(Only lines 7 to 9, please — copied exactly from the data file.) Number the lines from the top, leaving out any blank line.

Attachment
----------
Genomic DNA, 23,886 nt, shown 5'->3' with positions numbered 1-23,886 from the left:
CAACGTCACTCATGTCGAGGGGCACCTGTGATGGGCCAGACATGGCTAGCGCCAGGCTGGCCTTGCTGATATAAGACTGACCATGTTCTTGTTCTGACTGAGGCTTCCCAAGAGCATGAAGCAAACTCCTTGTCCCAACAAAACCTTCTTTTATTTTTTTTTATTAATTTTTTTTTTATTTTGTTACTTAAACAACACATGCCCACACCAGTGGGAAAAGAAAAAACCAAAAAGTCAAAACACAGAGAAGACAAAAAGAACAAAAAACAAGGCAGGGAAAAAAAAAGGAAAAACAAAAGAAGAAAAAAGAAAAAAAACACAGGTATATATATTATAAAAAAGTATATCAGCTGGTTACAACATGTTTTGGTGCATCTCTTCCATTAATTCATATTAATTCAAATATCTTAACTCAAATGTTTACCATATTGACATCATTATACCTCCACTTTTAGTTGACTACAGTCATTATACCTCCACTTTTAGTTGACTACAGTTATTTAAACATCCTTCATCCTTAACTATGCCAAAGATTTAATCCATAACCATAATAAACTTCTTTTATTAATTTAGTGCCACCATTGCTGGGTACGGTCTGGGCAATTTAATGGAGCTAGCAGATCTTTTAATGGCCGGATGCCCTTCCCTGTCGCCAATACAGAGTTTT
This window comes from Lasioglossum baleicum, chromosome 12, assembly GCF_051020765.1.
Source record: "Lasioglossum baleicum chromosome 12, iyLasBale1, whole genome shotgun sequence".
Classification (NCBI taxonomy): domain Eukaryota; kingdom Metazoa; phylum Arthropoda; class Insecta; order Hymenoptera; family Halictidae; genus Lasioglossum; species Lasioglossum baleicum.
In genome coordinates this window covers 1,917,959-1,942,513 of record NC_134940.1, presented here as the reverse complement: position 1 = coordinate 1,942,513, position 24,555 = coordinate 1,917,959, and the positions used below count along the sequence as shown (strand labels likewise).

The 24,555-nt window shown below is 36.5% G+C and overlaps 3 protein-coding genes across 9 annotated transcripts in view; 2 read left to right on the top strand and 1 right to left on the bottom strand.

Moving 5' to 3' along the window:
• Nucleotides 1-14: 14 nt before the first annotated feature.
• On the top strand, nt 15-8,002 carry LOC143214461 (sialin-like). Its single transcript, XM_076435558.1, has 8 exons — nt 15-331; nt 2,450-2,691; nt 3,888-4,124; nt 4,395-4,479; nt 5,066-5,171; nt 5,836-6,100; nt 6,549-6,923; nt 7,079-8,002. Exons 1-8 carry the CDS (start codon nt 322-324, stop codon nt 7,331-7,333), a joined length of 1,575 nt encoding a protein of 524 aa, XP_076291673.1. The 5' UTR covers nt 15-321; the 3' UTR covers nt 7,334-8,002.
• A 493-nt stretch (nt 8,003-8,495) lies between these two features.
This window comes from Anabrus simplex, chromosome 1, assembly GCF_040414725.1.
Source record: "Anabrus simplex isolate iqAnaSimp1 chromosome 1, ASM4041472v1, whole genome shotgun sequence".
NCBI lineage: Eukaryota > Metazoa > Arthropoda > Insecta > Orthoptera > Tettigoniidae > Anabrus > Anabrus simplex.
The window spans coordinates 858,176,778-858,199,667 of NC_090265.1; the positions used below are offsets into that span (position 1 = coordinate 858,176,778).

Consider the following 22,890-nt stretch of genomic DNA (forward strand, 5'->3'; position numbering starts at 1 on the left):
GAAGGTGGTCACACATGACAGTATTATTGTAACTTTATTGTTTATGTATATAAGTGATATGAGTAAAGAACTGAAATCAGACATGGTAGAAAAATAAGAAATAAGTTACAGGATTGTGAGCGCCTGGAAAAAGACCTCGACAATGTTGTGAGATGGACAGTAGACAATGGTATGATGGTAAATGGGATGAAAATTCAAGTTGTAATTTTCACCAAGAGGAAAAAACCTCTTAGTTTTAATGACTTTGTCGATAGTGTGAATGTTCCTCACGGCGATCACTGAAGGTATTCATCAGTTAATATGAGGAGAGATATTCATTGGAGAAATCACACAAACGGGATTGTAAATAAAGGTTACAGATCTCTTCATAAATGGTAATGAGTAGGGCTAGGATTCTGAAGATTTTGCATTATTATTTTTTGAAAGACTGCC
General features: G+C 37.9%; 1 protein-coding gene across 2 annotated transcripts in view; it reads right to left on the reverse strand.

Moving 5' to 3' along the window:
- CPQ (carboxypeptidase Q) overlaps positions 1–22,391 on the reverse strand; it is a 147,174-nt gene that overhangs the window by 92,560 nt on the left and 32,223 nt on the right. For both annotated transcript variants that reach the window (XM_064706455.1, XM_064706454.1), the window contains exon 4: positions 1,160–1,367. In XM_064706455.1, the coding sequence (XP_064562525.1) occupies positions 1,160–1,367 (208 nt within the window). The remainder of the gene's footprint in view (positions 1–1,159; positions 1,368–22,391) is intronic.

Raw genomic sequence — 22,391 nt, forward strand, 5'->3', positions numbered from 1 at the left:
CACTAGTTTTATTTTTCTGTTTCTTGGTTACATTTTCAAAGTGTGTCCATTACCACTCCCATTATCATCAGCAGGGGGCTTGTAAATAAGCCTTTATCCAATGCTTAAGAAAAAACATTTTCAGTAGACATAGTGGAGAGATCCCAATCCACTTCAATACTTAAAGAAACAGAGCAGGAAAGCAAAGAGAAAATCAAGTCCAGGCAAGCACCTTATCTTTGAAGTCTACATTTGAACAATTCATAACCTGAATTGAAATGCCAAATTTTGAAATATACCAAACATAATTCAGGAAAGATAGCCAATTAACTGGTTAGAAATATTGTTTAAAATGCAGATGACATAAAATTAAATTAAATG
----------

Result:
The 24,555-nt window shown below is 36.5% G+C and overlaps 3 protein-coding genes across 9 annotated transcripts in view; 2 read left to right on the top strand and 1 right to left on the bottom strand.

Moving 5' to 3' along the window:
• Nucleotides 1-14: 14 nt before the first annotated feature.